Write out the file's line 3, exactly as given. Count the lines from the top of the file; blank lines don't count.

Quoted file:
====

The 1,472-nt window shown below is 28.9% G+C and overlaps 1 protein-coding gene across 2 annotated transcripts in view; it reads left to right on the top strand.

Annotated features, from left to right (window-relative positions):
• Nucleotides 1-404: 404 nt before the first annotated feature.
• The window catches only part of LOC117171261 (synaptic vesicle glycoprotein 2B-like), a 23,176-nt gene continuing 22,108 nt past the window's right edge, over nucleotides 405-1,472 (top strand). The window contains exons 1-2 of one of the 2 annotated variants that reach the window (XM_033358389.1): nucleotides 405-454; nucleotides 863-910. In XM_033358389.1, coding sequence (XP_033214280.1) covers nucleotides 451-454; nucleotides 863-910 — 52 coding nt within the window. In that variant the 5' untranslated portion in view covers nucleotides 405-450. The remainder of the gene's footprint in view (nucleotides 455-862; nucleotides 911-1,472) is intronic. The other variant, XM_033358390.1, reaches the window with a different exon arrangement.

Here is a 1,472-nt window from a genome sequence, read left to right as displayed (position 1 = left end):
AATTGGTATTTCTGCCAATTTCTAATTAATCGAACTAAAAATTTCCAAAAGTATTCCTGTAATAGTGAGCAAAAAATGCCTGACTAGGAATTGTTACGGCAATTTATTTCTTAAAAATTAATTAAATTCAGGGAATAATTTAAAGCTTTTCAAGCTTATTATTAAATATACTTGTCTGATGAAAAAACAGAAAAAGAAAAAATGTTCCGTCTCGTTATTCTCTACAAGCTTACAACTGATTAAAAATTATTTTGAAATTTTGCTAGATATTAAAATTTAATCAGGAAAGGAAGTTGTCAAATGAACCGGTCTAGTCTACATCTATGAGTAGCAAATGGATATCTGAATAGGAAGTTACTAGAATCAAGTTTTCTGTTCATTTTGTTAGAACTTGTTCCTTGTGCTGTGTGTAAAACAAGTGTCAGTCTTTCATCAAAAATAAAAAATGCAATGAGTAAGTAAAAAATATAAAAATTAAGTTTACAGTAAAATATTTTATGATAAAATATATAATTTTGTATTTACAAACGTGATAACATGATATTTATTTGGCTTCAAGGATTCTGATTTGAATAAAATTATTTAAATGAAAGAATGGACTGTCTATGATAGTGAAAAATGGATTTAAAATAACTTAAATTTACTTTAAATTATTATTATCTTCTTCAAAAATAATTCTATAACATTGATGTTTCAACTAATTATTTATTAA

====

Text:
• Nucleotides 1-404: 404 nt before the first annotated feature.